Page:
Starting with Shakespeare Part One

Starting with Shakespeare Part One

How now, Spirit! Wither wander you?
How now, Spirit! Wither wander you?

First, my usual caveat: I’m not an expert in anything. I’m just a mom with five kids, a couple of English degrees, and a very, very little experience teaching college level English. This blog is my chronicle not of what has been proven to work but of what I’m currently trying. These are more akin to lab reports than to published peer-reviewed articles. But since there’s been curiosity from various quarters about how I’m introducing my kids to Shakespeare, I’ve daringly decided to tell you what I’ve tried. With a little of my thoughts about the why, but again keeping in mind that this is only my speculation and ongoing experimentation, not the result of some kind of expertise or a time-tested method.

I’ve been sharing pretty freely bits and pieces of our Shakespeare enthusiasm both here and on Facebook. A friend over there has asked:

How did you first introduce the girls to Shakespeare? I want to even though we have a lot on our plate, but I need a gentle entry so that they see the joy and fun without being daunted by the language and heaviness.

This is the beginning of a blog series that will attempt to answer that question. It’s going to be a long answer because the short answer is: it’s complicated. And I’m trying to unravel a web one strand at a time. Be patient with me, dear readers, as I spend far too much time making a simple thing more complicated than it need be. (And spend an entire blog post not even remotely answering the question, just looking at some assumptions and principles before we dive into lists of books and links to videos.)

Anyway, as I said, we’ve been “doing Shakespeare” pretty intensely the last few weeks and Bella has decided she “loves Shakespeare!” And the other three big kids are all more or less on board too. They’re having fun and acting out plays and drawing paper dolls and even three year old Anthony is paying enough attention to be able to identify Bottom from a picture. Although this may seem a bit over the top and intimidating– I can already hear the objections: Does anyone really do you need to teach Shakespeare to third graders and first graders and preschoolers?* Still, keep in mind one thing: we haven’t actually read any Shakespeare. Only a few selected speeches. We haven’t even watched a whole play, just selected scenes.

Shakespeare gets this reputation for being really hard for a good reason. Reading the plays is hard. I love them, love them, love them but they can be tough going. I think one problem is we seem to think we need to read them to enjoy them. We don’t. These plays are best enjoyed in performance. And yet, there’s a trick there because walking cold into a Shakespeare performance might well leave many people feeling overwhelmed and bewildered. Shakespeare is heavy or can seem that way. Still, the other problem as I see it is that we seem to think we need to understand the language to enjoy them. We don’t. Not fully.

And about that… The language is difficult, yes, but these plays were written for the common man. The only reason it’s hard is because the language has changed over the past four hundred odd years. But the plays themselves are not hard to understand. And in some ways I suspect young children have an advantage over high school students: they encounter words they don’t know all the time. They are used to not being competent at language. So they are much less frustrated by the difficulty than older students, who have achieved some sense of mastery of the language. And they are much more delighted to just listen to the sound, the rhythm, the music of good verse without being frustrated by their lack of understanding.

Still, the language can indeed be a barrier to understanding. So the first step should be just enjoying the stories.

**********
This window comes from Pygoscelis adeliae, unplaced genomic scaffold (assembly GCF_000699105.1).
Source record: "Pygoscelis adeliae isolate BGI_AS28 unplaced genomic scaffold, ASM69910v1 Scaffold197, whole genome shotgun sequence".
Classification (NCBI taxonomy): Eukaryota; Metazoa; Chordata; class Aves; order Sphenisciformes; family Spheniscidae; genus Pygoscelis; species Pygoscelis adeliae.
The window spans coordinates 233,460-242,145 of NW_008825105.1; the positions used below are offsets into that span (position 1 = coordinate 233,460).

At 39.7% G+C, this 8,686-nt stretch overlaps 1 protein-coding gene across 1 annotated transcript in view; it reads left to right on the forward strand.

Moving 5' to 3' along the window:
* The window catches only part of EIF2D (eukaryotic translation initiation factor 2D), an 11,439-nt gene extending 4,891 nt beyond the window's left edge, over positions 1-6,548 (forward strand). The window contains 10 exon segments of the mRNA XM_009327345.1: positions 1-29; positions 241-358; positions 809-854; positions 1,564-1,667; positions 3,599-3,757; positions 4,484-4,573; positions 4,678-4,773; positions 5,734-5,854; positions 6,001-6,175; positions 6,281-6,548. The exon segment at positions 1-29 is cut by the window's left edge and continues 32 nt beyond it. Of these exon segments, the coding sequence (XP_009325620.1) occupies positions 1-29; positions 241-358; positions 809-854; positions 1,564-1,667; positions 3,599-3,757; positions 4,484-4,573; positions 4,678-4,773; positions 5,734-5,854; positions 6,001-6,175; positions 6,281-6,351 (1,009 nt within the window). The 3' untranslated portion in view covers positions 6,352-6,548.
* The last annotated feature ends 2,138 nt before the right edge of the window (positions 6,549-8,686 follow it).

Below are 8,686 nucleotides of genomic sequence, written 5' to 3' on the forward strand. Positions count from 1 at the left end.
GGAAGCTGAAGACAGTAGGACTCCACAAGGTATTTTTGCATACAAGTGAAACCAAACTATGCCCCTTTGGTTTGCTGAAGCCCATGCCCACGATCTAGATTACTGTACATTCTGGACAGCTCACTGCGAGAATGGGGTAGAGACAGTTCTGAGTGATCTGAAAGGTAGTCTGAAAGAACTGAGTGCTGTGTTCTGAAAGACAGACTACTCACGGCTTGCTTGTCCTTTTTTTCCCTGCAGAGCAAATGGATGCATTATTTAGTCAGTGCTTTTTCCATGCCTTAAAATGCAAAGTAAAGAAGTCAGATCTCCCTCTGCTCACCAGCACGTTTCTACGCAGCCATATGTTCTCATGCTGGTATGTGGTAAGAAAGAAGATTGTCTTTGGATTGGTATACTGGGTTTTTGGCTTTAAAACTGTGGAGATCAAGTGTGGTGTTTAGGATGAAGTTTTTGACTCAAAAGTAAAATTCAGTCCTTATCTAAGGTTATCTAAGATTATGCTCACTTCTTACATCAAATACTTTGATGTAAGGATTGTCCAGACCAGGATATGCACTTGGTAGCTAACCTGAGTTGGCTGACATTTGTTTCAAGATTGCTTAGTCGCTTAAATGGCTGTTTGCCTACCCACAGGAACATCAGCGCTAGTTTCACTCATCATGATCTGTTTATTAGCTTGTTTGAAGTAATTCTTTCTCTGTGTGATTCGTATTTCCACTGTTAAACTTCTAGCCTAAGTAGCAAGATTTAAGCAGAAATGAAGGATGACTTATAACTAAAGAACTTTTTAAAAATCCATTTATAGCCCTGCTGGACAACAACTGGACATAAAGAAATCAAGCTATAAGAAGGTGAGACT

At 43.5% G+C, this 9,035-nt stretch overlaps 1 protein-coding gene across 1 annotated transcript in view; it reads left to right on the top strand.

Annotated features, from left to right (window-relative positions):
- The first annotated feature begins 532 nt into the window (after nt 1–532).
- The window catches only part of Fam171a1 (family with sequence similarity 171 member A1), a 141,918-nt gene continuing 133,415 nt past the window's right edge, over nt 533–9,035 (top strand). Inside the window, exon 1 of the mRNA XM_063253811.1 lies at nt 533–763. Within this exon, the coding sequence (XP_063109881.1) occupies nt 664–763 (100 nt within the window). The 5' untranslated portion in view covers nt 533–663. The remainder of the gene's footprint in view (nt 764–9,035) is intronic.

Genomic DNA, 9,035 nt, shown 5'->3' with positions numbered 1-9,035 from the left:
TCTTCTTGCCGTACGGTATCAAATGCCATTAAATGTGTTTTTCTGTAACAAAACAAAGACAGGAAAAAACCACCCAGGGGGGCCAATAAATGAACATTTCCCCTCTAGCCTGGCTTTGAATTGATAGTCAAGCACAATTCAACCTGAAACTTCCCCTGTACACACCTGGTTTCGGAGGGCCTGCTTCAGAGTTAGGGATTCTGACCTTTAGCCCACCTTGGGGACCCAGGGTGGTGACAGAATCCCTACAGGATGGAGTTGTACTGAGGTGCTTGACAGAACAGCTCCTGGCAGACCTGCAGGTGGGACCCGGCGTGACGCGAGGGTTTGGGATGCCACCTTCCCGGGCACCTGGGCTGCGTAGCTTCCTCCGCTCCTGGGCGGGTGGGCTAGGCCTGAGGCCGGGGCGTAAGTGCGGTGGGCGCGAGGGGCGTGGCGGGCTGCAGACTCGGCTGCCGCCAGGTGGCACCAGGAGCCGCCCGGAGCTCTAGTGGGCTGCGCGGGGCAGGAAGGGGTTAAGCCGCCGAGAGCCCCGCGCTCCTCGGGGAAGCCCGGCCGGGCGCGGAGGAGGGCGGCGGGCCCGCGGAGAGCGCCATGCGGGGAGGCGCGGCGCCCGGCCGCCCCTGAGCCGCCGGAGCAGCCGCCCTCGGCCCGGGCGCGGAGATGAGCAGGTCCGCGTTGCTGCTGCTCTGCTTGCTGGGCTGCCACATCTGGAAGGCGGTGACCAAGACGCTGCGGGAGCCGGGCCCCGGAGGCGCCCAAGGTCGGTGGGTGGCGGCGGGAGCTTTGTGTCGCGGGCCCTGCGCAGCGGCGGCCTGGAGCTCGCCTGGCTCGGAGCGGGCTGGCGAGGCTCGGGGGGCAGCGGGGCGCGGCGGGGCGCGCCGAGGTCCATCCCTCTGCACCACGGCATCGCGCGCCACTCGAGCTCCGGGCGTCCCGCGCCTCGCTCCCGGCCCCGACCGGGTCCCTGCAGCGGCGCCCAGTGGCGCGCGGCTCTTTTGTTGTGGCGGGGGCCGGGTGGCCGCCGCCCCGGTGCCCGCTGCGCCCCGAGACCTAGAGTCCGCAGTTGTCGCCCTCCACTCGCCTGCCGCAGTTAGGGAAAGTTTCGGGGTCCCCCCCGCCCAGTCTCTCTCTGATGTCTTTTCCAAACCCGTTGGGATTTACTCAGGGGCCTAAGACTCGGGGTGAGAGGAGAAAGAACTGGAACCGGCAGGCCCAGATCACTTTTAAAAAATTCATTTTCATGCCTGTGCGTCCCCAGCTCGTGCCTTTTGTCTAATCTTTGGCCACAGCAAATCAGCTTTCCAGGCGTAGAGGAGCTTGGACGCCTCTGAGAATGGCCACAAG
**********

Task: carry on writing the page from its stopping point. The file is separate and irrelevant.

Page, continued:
Or maybe the first step should be enjoying the language for itself without needing to decode it to appreciate the story?

Do you see where I’m going here?

I don’t think there’s a proper way to go about introducing kids to Shakespeare or one proper place to dive in. I think you can start with the stories as stories and you can also start with the speeches as poetical music, pleasing to the ear and the tongue long before the mind fully comprehends it. We’ve done a little of both.

Also, we’ve got a third approach going: we can look at the plays as historical artifacts and read Shakespeare’s biography as a historical figure, and think about the Globe as a real place and the plays as being performed in a historical context. In light of the recent discussions about history for very young children, this is probably shaky ground. But I’ve got a history geek on my hands so this is also a part of our approach.

On the advice of a very wise friend, I’m going to make this a blog series instead of a mega post. Many small bite-sized chunks will make light work, right?

And I’ve got to go to bed soon.

Stay tuned for my next installment: enjoying Shakespeare’s stories.

Sophie made Oberon and Titania paper dolls. With plenty of attendant fairies.
Sophie’s Oberon and Titania paper dolls. With plenty of attendant fairies.

*And yes, let me be perfectly clear: there is absolutely no need to do any of this. Your third grader does not need to know who Shakespeare is. Knowledge is not an arms race. If you don’t want to do Shakespeare, don’t do Shakespeare. If it would frustrate you, stop, don’t do it. If you don’t already love the plays or at least long to know more for your own knowledge and pleasure, it poetry and drama aren’t your thing, then please for the love of all that is holy– especially for the love of yourself and of your children– please don’t try to force your kids to enjoy Shakespeare. Let them do what they love when they are young. Life is too short and childhood is really too short. Kids should be playing, not working.

Shakespeare is fun for me. That’s why I majored in English and got a MA in English and taught English literature for a pittance at the local state college. And I’m evidently really good at communicating the fun to my kids. They’re enjoying it. But I had no idea if that would be the case when I started out with a pile of books from the library. I was fully prepared for all of those books to go back unread. Because I want this to be fun for my kids. If they weren’t enjoying it I’d stop and do something else. We’ve only gone on as long as we have because they keep asking for more, begging for more, demanding more.